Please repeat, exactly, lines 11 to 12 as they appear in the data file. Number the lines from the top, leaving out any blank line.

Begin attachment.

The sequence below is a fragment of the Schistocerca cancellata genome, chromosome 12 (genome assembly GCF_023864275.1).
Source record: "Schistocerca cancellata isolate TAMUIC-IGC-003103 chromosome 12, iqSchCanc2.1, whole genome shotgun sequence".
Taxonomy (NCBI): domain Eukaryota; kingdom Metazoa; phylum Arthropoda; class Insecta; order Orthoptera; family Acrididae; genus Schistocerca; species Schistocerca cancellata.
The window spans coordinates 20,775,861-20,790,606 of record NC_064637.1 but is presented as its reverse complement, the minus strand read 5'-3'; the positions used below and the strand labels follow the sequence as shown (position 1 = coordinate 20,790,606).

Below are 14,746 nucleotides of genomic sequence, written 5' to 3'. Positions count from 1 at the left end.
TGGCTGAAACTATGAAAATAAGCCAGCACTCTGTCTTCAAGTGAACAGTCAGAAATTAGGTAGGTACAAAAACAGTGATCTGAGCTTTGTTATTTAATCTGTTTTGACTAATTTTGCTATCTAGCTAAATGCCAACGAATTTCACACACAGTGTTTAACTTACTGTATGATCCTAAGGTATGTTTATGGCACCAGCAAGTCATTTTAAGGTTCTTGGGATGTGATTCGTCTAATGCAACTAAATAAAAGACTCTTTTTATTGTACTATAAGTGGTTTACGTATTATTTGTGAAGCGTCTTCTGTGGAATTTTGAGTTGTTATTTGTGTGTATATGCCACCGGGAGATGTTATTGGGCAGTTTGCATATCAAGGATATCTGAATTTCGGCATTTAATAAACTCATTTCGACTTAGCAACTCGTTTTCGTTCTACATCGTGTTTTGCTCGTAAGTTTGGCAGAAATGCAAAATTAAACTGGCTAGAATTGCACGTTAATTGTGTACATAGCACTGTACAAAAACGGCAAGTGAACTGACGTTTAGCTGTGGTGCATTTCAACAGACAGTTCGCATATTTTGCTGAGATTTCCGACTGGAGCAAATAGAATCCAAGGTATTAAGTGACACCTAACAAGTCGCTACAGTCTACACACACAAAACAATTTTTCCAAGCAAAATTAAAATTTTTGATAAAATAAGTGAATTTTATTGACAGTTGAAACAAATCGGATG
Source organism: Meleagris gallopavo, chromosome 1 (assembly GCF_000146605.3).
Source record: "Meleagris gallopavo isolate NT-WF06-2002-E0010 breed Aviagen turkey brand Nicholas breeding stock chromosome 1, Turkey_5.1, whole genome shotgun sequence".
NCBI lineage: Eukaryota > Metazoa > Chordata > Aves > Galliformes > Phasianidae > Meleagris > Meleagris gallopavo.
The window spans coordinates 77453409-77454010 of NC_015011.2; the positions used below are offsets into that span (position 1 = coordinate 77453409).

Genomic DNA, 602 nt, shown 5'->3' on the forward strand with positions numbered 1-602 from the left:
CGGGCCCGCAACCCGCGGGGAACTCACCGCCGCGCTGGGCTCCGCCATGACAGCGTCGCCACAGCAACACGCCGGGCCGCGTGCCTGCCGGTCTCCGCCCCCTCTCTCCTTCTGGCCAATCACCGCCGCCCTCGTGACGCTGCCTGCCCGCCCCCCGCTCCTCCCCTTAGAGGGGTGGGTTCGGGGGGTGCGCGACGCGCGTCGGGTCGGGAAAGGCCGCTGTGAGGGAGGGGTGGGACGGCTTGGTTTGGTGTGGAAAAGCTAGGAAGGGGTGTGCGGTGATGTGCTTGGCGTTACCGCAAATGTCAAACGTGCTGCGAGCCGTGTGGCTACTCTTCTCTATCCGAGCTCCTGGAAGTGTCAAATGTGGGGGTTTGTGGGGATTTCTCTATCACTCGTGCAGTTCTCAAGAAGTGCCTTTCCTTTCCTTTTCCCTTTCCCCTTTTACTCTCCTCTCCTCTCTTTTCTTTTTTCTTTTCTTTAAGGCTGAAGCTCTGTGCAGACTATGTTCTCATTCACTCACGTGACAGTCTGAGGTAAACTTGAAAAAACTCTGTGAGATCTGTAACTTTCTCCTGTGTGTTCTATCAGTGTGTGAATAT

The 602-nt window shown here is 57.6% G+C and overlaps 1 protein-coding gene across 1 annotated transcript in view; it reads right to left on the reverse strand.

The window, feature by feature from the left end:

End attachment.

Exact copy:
Genomic DNA, 602 nt, shown 5'->3' on the forward strand with positions numbered 1-602 from the left:
CGGGCCCGCAACCCGCGGGGAACTCACCGCCGCGCTGGGCTCCGCCATGACAGCGTCGCCACAGCAACACGCCGGGCCGCGTGCCTGCCGGTCTCCGCCCCCTCTCTCCTTCTGGCCAATCACCGCCGCCCTCGTGACGCTGCCTGCCCGCCCCCCGCTCCTCCCCTTAGAGGGGTGGGTTCGGGGGGTGCGCGACGCGCGTCGGGTCGGGAAAGGCCGCTGTGAGGGAGGGGTGGGACGGCTTGGTTTGGTGTGGAAAAGCTAGGAAGGGGTGTGCGGTGATGTGCTTGGCGTTACCGCAAATGTCAAACGTGCTGCGAGCCGTGTGGCTACTCTTCTCTATCCGAGCTCCTGGAAGTGTCAAATGTGGGGGTTTGTGGGGATTTCTCTATCACTCGTGCAGTTCTCAAGAAGTGCCTTTCCTTTCCTTTTCCCTTTCCCCTTTTACTCTCCTCTCCTCTCTTTTCTTTTTTCTTTTCTTTAAGGCTGAAGCTCTGTGCAGACTATGTTCTCATTCACTCACGTGACAGTCTGAGGTAAACTTGAAAAAACTCTGTGAGATCTGTAACTTTCTCCTGTGTGTTCTATCAGTGTGTGAATAT